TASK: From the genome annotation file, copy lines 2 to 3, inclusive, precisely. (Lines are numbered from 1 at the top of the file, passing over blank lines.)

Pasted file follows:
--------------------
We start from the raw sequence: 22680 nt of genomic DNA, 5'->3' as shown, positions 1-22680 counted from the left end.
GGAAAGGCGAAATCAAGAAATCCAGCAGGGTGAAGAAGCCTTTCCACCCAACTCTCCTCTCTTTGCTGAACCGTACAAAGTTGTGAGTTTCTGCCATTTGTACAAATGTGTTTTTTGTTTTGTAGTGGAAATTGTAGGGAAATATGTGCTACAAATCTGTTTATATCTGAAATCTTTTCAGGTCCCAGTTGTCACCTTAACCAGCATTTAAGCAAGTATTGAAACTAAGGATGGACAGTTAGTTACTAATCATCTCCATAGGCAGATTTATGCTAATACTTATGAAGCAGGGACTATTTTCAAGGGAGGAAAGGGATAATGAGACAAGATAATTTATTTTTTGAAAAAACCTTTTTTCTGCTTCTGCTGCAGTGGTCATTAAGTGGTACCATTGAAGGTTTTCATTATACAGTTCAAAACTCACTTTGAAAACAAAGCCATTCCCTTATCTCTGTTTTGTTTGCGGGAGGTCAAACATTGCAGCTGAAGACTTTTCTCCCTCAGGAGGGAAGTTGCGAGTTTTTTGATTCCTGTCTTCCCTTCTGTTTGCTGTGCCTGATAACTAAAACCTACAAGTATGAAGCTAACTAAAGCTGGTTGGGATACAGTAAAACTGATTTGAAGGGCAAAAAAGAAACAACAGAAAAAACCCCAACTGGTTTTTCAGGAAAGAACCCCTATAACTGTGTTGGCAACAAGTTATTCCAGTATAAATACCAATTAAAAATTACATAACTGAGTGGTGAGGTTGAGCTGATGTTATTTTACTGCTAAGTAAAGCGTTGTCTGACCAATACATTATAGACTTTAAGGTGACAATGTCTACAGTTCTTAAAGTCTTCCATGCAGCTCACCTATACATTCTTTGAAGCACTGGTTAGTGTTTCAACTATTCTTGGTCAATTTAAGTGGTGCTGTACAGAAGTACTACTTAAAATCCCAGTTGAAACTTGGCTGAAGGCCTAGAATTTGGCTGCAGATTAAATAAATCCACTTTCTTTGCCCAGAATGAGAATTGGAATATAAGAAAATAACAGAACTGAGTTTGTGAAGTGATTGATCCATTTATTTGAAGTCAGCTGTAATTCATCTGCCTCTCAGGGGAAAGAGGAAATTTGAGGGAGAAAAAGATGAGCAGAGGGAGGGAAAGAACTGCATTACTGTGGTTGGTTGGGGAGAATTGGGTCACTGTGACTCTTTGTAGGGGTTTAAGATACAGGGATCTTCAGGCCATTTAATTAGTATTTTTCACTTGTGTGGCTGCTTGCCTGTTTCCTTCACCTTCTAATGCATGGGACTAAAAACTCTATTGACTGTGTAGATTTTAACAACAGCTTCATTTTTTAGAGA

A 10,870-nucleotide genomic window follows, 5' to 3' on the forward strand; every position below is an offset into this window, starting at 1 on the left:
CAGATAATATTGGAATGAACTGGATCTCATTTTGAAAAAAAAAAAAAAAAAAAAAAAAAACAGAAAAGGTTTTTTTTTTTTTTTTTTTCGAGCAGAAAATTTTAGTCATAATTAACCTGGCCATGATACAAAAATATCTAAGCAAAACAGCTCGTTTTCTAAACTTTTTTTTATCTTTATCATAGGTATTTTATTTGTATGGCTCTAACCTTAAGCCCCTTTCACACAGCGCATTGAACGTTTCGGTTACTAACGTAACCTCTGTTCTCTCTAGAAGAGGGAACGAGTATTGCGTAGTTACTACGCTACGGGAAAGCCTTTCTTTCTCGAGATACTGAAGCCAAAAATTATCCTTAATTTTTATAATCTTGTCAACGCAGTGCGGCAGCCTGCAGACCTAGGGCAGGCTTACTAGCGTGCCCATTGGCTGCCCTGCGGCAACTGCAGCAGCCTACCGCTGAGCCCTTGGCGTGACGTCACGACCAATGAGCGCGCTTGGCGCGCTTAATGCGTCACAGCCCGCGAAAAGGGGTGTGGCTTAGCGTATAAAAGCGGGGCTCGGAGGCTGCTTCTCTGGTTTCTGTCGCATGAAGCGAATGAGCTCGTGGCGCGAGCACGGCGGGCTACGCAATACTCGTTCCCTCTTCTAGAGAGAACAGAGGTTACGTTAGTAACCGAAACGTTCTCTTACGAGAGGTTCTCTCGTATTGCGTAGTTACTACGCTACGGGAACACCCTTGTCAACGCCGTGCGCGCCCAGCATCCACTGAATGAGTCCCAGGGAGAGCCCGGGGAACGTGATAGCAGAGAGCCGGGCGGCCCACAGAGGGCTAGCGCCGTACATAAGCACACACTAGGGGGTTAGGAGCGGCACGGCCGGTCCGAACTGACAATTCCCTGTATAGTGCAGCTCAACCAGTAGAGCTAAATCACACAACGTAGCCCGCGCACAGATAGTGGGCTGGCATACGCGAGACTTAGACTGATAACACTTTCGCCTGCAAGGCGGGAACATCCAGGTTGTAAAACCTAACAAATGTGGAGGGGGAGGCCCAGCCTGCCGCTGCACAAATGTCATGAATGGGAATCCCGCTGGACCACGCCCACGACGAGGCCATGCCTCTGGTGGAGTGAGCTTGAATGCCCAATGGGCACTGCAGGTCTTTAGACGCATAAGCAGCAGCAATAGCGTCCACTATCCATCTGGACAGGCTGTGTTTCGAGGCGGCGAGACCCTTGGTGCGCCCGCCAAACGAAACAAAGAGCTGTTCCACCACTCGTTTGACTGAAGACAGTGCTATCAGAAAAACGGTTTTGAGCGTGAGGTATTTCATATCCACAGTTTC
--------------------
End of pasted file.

GGAAAGGCGAAATCAAGAAATCCAGCAGGGTGAAGAAGCCTTTCCACCCAACTCTCCTCTCTTTGCTGAACCGTACAAAGTTGTGAGTTTCTGCCATTTGTACAAATGTGTTTTTTGTTTTGTAGTGGAAATTGTAGGGAAATATGTGCTACAAATCTGTTTATATCTGAAATCTTTTCAGGTCCCAGTTGTCACCTTAACCAGCATTTAAGCAAGTATTGAAACTAAGGATGGACAGTTAGTTACTAATCATCTCCATAGGCAGATTTATGCTAATACTTATGAAGCAGGGACTATTTTCAAGGGAGGAAAGGGATAATGAGACAAGATAATTTATTTTTTGAAAAAACCTTTTTTCTGCTTCTGCTGCAGTGGTCATTAAGTGGTACCATTGAAGGTTTTCATTATACAGTTCAAAACTCACTTTGAAAACAAAGCCATTCCCTTATCTCTGTTTTGTTTGCGGGAGGTCAAACATTGCAGCTGAAGACTTTTCTCCCTCAGGAGGGAAGTTGCGAGTTTTTTGATTCCTGTCTTCCCTTCTGTTTGCTGTGCCTGATAACTAAAACCTACAAGTATGAAGCTAACTAAAGCTGGTTGGGATACAGTAAAACTGATTTGAAGGGCAAAAAAGAAACAACAGAAAAAACCCCAACTGGTTTTTCAGGAAAGAACCCCTATAACTGTGTTGGCAACAAGTTATTCCAGTATAAATACCAATTAAAAATTACATAACTGAGTGGTGAGGTTGAGCTGATGTTATTTTACTGCTAAGTAAAGCGTTGTCTGACCAATACATTATAGACTTTAAGGTGACAATGTCTACAGTTCTTAAAGTCTTCCATGCAGCTCACCTATACATTCTTTGAAGCACTGGTTAGTGTTTCAACTATTCTTGGTCAATTTAAGTGGTGCTGTACAGAAGTACTACTTAAAATCCCAGTTGAAACTTGGCTGAAGGCCTAGAATTTGGCTGCAGATTAAATAAATCCACTTTCTTTGCCCAGAATGAGAATTGGAATATAAGAAAATAACAGAACTGAGTTTGTGAAGTGATTGATCCATTTATTTGAAGTCAGCTGTAATTCATCTGCCTCTCAGGGGAAAGAGGAAATTTGAGGGAGAAAAAGATGAGCAGAGGGAGGGAAAGAACTGCATTACTGTGGTTGGTTGGGGAGAATTGGGTCACTGTGACTCTTTGTAGGGGTTTAAGATACAGGGATCTTCAGGCCATTTAATTAGTATTTTTCACTTGTGTGGCTGCTTGCCTGTTTCCTTCACCTTCTAATGCATGGGACTAAAAACTCTATTGACTGTGTAGATTTTAACAACAGCTTCATTTTTTAGAGA

A 10,870-nucleotide genomic window follows, 5' to 3' on the forward strand; every position below is an offset into this window, starting at 1 on the left: